Merck Manual

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Professional Version

Antitussive Drugs in Animals


Patricia M. Dowling

, DVM, MSc, DACVIM, DACVCP, Department of Veterinary Biomedical Sciences, Western College of Veterinary Medicine, University of Saskatchewan

Reviewed/Revised Jan 2022 | Modified Nov 2022
Topic Resources

A cough is a sudden, explosive exhalation of air that functions to clear material from the airways. Coughing is one way in which the lungs and airways are protected from inhaled particles. Coughing sometimes produces sputum (also called phlegm), a mixture of mucus, debris, and cells expelled from the lungs. The cough reflex has both sensory (afferent) and motor (efferent) pathways. The internal laryngeal nerve carries the sensory information away from the area above the glottis in the trachea to the cough center located in the medulla oblongata via the vagus nerve. Stimulation of this area by dust or foreign particles produces a cough to remove the foreign material from the respiratory tract before it reaches the lungs. Mucus production in the bronchi is an airway defense mechanism, and increases with inflammation and infection.

In dogs, cats, and horses, coughing occurs because of a primary disease process, such as Bordetella bronchiseptica infection (" kennel cough Kennel Cough Kennel cough results from inflammation of the trachea. It is a mild, self-limiting disease but may progress to bronchopneumonia in puppies or to chronic bronchitis in debilitated adult or aged... read more ") or chronic bronchitis in dogs, feline asthma or heartworm-associated respiratory disease in cats, and equine asthma Asthma in Horses Equine asthma is a chronic, nonseptic respiratory disease of adult horses. Although a heterogenous disease, all horses with asthma share common features of airway inflammation, airway hyperresponsiveness... read more Asthma in Horses . In most cases, addressing the primary disease will resolve the cough. Antitussive treatment is supportive and is primarily for the comfort of the animal and the owner. Most antitussive drugs are opiates or opioids that directly suppress the cough center in the medulla oblongata ( see Table: Antitussive Drugs Antitussive Drugs Antitussive Drugs ). The antitussive effect does not appear to be related to the binding of traditional opiate receptors (mu and kappa). For example, dextromethorphan is an opioid derivative with good antitussive activity in some species; however, it does not have activity at opiate receptors and is not analgesic or addictive.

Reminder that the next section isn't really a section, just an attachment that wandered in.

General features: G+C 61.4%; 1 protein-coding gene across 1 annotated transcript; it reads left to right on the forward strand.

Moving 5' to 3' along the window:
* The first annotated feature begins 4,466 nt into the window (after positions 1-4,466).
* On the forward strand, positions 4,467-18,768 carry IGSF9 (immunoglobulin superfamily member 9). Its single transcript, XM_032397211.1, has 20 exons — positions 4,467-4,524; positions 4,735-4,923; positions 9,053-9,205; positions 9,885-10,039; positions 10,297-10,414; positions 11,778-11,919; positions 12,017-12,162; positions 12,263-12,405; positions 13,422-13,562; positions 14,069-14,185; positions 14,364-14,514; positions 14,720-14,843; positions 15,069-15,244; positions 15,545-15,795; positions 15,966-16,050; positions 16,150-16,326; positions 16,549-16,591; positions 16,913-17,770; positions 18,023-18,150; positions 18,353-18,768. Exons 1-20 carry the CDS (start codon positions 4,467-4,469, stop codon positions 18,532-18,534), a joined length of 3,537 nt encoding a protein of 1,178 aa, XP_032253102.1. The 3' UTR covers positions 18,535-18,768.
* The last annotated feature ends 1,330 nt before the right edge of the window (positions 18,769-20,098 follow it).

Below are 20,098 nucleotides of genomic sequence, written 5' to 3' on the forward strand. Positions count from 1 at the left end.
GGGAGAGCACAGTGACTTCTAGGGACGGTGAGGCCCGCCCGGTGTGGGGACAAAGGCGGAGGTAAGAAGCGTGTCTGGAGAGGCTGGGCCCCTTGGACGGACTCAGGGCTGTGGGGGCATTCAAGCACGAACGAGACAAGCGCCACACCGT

Morphine is an effective antitussive at doses lower than those that produce analgesia and sedation. It is not commonly used for antitussive activity because of adverse effects and the potential for abuse and addiction. Morphine has poor oral bioavailability because of a significant first-pass effect by the liver.

Codeine is methylmorphine; methylation of morphine significantly improves the oral bioavailability by reducing the first-pass effect. Codeine phosphate and codeine sulfate are found in many antitussive preparations, including tablets, liquids, and syrups. Codeine has analgesic effects that are about one-tenth that of morphine; however, its antitussive potency is approximately equal to that of morphine. The adverse effects of codeine are considerably less than those that occur with morphine at antitussive doses. Adverse reactions (especially in cats) are exhibited as excitement, muscular spasms, convulsions, respiratory depression, sedation, and constipation. Codeine should not be used after GI tract surgery because of its effects on intestinal motility.

Hydrocodone is chemically and pharmacologically similar to codeine but more potent. It is combined with an anticholinergic drug (homatropine) to discourage abuse by humans. It is prescribed for dogs with chronic cough due to canine bronchitis; however, information on its use is mainly anecdotal.

Dextromethorphan is technically not considered an opiate, because it does not bind to traditional opiate receptors and is not addictive or analgesic. It is the d-isomer of levorphanol. The l-isomer of levorphanol has addictive and analgesic properties. Although it is recommended anecdotally to treat cough, a pharmacokinetic study in dogs demonstrated a short elimination half-life, rapid clearance, and poor oral bioavailability, making its use as an orally administered cough suppressant in dogs questionable.

Butorphanol, an opioid agonist-antagonist, is used as an analgesic and antitussive in dogs. As an antitussive in dogs, butorphanol is 4 times more potent than morphine and 100 times more potent than codeine. At antitussive dosages, it may produce considerable sedation in dogs. Because butorphanol has poor bioavailability, the oral dose in dogs is 10 times the subcutaneous dose. In cats, butorphanol is primarily used as an injectable analgesic. In some cats, it may cause pain on injection, as well as mydriasis, disorientation, swallowing/licking, and sedation.

Maropitant has potential for use as a cough suppressant. NK1 antagonism has been shown to have antitussive effects in canine and feline models. In a study of dogs with chronic bronchitis, maropitant given at 2 mg/kg, PO, every 48 hours for 14 days reduced frequency of coughing.

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